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Database - Alliance francophone pour l'accouchement respecté (AFAR)

Description of this bibliographical database (AFAR website)
Currently 3032 records
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https://afar.info/id=1618

Created on : 01 Feb 2006
Modified on : 01 Dec 2007

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Bibliographical entry (without author) :

ACOG Practice Bulletin VBAC. ACOG, 2, p.Oct

Author(s) :

ACOG

Year of publication :

1998

URL(s) :

Résumé (français)  :

Abstract (English)  :

Practice bulletin.
Candidates for VBAC: 1 or 2 prior LTCS, clinically adeq. pelvis, No other uterine scars or prev. rupture, Physician readily available throughout labor capable of monitoring labor and performing an emergency CS, availability of anesthesia dn OR personnel for emergency delivery.
Success: overall 60-80% success but population dependent. There is no reliable scoring system to predict success. PCS for nonrecurring reasons have similar success to pts with no PCS. Approx. 50-70% of pts with dystocia are successful.
Risk/Benefit: Neither VBAC nor ERCS are without risks. It is difficult to calculate cost/benefit for VBAC. Most recent studies have shown that the women attempting VBAC are at greater risk for major maternal morbidity: UR, hysterectomy and operative injury. UR can be a life threatening for both mother and infant. When catastrophic UR occurs, some patients will require hysterectomy and some infants will die or will be neurologically impaired. In most cases, the cause of UR is unknown but poor outcomes can result even in appropriate candidates. Estimated occurrence of UR is 4-9% with a classical or a "T" incision, 1-7% with a LVCS and 0.2-1.5% with a LTCS. The most common sign of UR is a nonreassuring FHT pattern with variable decelerations that may evolve into late decelerations. Other Sx are more variable and include pain, loss of station, vaginal bleeding and hypovolemia.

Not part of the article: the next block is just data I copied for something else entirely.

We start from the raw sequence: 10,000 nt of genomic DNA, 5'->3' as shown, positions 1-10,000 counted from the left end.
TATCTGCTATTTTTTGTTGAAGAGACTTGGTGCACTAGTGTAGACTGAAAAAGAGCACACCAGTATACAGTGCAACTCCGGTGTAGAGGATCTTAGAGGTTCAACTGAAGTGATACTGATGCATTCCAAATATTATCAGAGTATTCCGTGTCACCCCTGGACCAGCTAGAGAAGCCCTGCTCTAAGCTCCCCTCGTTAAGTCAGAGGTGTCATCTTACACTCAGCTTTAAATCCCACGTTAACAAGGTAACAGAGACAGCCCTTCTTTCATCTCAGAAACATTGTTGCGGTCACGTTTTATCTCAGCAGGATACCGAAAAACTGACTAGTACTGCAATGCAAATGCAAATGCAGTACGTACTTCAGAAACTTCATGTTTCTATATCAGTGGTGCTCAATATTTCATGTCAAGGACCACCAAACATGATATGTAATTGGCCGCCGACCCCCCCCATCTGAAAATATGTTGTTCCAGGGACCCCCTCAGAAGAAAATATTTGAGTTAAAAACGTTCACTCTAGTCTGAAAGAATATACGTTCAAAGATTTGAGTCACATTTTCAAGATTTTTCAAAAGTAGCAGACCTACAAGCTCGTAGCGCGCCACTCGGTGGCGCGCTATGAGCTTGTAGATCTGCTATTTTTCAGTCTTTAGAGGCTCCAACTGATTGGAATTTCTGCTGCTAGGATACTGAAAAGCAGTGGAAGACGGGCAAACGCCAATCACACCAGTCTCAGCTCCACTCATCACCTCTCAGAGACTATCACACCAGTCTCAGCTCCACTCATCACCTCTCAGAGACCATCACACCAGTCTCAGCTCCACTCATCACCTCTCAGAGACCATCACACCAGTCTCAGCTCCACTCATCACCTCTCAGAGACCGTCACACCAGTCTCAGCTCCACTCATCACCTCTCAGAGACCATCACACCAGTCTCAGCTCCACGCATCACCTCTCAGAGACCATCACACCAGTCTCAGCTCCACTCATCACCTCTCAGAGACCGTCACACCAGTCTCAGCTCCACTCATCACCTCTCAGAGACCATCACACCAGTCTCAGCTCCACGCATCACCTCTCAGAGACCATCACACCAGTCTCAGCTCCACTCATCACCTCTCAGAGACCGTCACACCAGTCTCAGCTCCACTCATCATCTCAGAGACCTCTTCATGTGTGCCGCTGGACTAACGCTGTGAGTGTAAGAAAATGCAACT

Contraindications: Prior classical or T shaped incision, contracted pelvis, inability to perform immediate emergency CS because of unavailable surgeon, anesthesia, staff or facilities.
Anesthesia: VBAC is not a contraindication to epidural anesthesia and adequate pain relief may encourage mor women to choose TOL. Epidural rarely masks the signs and symptoms of UR.
Intrapartum Management: Pt evaluated promptly once labor has begun, usually use fetal monitor. Personnel familiar with the potential complications of VBAC should be present to watch for nonreassuring FHT patterns and inadequate progress in labor.
Induction: Induction or augmentation has been suspected as a factor in UR. A meta-analysis found no relationship between the use of Pitocin and UR. There are occasional reports of UR with prostaglandin preparations.
Summary:
Level A confidence: 1. Most can be offered a TOL. 2. Epidural may be used. 3. Previous uterine incision extending into the fundus is a contraindication.
Level B confidence: 1.

Sumário (português)  :

Comments :

Fiche importée de http://www.worldserver.com/turk/birthing/rrvbac2000-4.html avec l’aide de Ken Turkowski, septembre 2005

Argument (français) :

Argument (English):

Argumento (português):

Keywords :

➡ vaginal birth after caesarean ; c-section/caesarean ; induction of labor ; post-term pregnancy ; scars

Author of this record :

Ken Turkowski — 01 Feb 2006

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